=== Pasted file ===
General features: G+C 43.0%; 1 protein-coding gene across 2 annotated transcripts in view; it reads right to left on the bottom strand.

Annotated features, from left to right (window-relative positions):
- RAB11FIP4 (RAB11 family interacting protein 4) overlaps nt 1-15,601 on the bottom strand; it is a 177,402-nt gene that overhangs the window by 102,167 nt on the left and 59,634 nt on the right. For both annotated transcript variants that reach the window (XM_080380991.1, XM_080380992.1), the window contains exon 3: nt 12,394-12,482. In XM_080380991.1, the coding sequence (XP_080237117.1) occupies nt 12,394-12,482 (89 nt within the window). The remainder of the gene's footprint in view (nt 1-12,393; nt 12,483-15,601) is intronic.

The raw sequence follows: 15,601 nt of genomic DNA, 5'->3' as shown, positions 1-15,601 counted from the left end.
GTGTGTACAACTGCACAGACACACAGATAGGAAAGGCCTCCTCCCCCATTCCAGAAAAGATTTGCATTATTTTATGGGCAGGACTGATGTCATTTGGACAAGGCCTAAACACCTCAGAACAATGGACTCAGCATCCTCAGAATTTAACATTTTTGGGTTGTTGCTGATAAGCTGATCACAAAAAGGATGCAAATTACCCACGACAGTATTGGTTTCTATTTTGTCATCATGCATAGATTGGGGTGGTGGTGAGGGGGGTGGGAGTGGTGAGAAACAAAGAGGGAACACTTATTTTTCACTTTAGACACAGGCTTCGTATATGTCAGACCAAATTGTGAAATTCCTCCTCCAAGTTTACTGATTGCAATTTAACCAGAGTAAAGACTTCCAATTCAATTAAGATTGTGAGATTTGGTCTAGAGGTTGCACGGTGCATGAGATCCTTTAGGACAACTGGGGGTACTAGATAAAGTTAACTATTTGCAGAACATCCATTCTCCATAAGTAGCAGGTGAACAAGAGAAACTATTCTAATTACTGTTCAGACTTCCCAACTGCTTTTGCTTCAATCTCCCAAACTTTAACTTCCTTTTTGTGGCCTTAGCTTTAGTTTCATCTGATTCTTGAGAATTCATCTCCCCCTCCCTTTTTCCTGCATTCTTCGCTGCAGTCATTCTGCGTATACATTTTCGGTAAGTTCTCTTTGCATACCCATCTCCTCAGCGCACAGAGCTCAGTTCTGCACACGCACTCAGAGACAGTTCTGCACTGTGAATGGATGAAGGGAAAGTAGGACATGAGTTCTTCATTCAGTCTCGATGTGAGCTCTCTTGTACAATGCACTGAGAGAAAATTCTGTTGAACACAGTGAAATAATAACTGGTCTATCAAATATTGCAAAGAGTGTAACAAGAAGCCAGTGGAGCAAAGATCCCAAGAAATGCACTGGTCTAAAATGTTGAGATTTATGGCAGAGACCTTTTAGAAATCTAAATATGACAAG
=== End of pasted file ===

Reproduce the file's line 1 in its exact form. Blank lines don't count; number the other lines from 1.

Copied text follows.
General features: G+C 43.0%; 1 protein-coding gene across 2 annotated transcripts in view; it reads right to left on the bottom strand.